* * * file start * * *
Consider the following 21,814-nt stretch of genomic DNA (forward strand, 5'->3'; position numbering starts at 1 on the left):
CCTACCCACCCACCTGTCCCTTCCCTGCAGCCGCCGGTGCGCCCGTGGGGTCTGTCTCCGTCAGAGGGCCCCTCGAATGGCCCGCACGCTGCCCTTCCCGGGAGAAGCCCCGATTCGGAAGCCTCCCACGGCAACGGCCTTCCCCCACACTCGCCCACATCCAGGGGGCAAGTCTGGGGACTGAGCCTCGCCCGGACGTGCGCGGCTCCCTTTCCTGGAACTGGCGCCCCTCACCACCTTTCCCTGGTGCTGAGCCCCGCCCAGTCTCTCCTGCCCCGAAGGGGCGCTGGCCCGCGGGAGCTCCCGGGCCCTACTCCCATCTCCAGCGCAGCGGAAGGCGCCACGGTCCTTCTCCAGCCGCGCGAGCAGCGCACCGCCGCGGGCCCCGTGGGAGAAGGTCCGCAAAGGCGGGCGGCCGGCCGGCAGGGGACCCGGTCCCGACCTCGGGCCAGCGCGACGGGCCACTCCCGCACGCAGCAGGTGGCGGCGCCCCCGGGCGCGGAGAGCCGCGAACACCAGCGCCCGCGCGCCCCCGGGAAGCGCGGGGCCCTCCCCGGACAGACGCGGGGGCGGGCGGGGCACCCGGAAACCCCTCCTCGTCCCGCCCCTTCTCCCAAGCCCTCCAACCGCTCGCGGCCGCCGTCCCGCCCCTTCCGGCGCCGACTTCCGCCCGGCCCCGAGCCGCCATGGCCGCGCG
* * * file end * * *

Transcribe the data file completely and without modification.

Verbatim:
Consider the following 21,814-nt stretch of genomic DNA (forward strand, 5'->3'; position numbering starts at 1 on the left):
CCTACCCACCCACCTGTCCCTTCCCTGCAGCCGCCGGTGCGCCCGTGGGGTCTGTCTCCGTCAGAGGGCCCCTCGAATGGCCCGCACGCTGCCCTTCCCGGGAGAAGCCCCGATTCGGAAGCCTCCCACGGCAACGGCCTTCCCCCACACTCGCCCACATCCAGGGGGCAAGTCTGGGGACTGAGCCTCGCCCGGACGTGCGCGGCTCCCTTTCCTGGAACTGGCGCCCCTCACCACCTTTCCCTGGTGCTGAGCCCCGCCCAGTCTCTCCTGCCCCGAAGGGGCGCTGGCCCGCGGGAGCTCCCGGGCCCTACTCCCATCTCCAGCGCAGCGGAAGGCGCCACGGTCCTTCTCCAGCCGCGCGAGCAGCGCACCGCCGCGGGCCCCGTGGGAGAAGGTCCGCAAAGGCGGGCGGCCGGCCGGCAGGGGACCCGGTCCCGACCTCGGGCCAGCGCGACGGGCCACTCCCGCACGCAGCAGGTGGCGGCGCCCCCGGGCGCGGAGAGCCGCGAACACCAGCGCCCGCGCGCCCCCGGGAAGCGCGGGGCCCTCCCCGGACAGACGCGGGGGCGGGCGGGGCACCCGGAAACCCCTCCTCGTCCCGCCCCTTCTCCCAAGCCCTCCAACCGCTCGCGGCCGCCGTCCCGCCCCTTCCGGCGCCGACTTCCGCCCGGCCCCGAGCCGCCATGGCCGCGCG